Reading Rep Theatre announces inaugural season in state-of-the-art new home!

Reading Rep Theatre, led by Founding Artistic Director Paul Stacey and Executive Director Nick Thompson, has today today its opening season, Reading Rep: Reborn, in the company’s new permanent state-of-the-art home in Reading.

The season marks the opening of Reading Rep’s new cultural arts hub following a two-year campaign which raised over £1 million to build the new theatre.

The venue will open on 15 September 2021 with the gala Reading Rep: Reborn celebrating the company’s new venue and featuring performances from Associate Companies, and the season will begin with DORIAN, a world première adaptation of The Picture of Dorian Gray written by Bruntwood Prize winner Phoebe Eclair-Powell, and RSC Associate Director Owen Horsley.

Paul Stacey then directs local born Beth Flintoff’s adaptation of A Christmas Carol, and Fringe First Award winner Gary McNair’s Jekyll & Hyde; and Helen Eastman directs her children’s show Alby The Penguin Saves The World.

Completing the season is A Midsummer Night’s Dream directed by Paul Stacey and Christie O’Carroll.

Each production will be accompanied by an innovative and expansive participation project as part of Reading Rep’s multi award-winning ENGAGE programme. This connects each production to the community and guarantees access for all. As part of the programme, 10% of all tickets for all productions will be offered for free, and all productions will have accompanying access performances.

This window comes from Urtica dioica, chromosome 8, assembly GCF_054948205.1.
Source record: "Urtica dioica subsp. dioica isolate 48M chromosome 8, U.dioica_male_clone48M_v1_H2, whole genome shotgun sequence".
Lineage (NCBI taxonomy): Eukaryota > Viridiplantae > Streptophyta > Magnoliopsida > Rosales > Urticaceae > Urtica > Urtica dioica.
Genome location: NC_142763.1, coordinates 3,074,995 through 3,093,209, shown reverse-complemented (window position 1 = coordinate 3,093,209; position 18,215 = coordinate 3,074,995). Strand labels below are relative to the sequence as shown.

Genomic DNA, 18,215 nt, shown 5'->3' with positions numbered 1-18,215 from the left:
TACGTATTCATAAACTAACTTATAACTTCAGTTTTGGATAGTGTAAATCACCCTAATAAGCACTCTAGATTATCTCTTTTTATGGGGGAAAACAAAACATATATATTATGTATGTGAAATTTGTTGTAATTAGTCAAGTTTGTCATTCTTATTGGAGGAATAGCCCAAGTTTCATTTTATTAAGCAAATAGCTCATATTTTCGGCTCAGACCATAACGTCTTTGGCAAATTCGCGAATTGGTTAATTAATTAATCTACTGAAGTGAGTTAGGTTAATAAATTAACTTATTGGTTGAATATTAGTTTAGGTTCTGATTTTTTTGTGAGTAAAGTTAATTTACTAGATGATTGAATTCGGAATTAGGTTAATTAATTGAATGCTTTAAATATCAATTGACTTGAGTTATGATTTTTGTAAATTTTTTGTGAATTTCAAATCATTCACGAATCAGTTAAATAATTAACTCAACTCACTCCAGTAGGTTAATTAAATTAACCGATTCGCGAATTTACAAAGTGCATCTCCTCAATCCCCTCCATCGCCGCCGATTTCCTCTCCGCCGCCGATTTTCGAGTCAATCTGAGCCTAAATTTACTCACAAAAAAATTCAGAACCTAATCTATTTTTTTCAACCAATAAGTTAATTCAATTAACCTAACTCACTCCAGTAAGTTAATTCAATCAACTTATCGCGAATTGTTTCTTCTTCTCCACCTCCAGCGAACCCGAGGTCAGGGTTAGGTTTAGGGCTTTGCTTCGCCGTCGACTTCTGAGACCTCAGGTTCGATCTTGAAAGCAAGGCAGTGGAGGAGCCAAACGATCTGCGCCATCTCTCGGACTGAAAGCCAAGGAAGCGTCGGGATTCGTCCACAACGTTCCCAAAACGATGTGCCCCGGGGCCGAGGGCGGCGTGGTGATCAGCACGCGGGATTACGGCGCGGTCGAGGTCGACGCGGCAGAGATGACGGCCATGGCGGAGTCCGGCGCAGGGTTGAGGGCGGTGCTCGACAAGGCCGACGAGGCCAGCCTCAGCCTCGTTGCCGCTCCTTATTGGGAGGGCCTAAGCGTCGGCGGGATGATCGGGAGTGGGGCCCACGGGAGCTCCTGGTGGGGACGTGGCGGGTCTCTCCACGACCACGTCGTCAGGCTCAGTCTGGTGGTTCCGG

Reading Rep Theatre will also support three Associate Companies, who will be given space, time, and mentorship to develop their practice for diverse communities throughout Reading – A Girl Called Stephen Theatre, a Reading-based theatre company that amplifies and celebrates LGBTQIA+ and/or female-led stories; Exit Pursued By Panda, who promote the interests of East & South East Asian (ESEA) creatives in the UK, founded by Adrian Tang; and Make Sense Theatre, founded by three highly-experienced SEN/SEMH drama and dance practitioners and performers to make theatre for, by and with the neurodivergent community.

The company’s new cultural hub, converted from a former 1927 Salvation Army Hall, will include a 180-seat theatre, a permanent education and learning centre, backstage areas, new front of house facilities, and a café/bar. The building is being converted by Total Projects, and is designed by David Hughes, the architect of the award-winning Park Theatre.

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